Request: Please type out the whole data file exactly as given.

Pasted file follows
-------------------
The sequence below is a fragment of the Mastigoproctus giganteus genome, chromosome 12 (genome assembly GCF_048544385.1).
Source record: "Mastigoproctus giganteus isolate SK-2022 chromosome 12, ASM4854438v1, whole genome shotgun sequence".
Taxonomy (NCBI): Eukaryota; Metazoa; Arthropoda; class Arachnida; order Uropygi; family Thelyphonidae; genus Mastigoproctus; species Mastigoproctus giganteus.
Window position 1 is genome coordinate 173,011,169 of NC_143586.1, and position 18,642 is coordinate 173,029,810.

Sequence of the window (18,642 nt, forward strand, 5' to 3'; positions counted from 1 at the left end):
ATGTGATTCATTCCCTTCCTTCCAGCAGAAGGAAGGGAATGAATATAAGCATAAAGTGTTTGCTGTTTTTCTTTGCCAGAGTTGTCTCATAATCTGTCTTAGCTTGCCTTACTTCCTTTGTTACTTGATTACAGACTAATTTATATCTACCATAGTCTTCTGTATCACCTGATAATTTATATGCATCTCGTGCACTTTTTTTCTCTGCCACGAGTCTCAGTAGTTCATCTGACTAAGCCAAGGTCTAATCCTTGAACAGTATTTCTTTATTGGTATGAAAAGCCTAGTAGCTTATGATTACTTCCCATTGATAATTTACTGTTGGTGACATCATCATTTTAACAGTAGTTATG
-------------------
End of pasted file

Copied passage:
The sequence below is a fragment of the Mastigoproctus giganteus genome, chromosome 12 (genome assembly GCF_048544385.1).
Source record: "Mastigoproctus giganteus isolate SK-2022 chromosome 12, ASM4854438v1, whole genome shotgun sequence".
Taxonomy (NCBI): Eukaryota; Metazoa; Arthropoda; class Arachnida; order Uropygi; family Thelyphonidae; genus Mastigoproctus; species Mastigoproctus giganteus.
Window position 1 is genome coordinate 173,011,169 of NC_143586.1, and position 18,642 is coordinate 173,029,810.

Sequence of the window (18,642 nt, forward strand, 5' to 3'; positions counted from 1 at the left end):
ATGTGATTCATTCCCTTCCTTCCAGCAGAAGGAAGGGAATGAATATAAGCATAAAGTGTTTGCTGTTTTTCTTTGCCAGAGTTGTCTCATAATCTGTCTTAGCTTGCCTTACTTCCTTTGTTACTTGATTACAGACTAATTTATATCTACCATAGTCTTCTGTATCACCTGATAATTTATATGCATCTCGTGCACTTTTTTTCTCTGCCACGAGTCTCAGTAGTTCATCTGACTAAGCCAAGGTCTAATCCTTGAACAGTATTTCTTTATTGGTATGAAAAGCCTAGTAGCTTATGATTACTTCCCATTGATAATTTACTGTTGGTGACATCATCATTTTAACAGTAGTTATG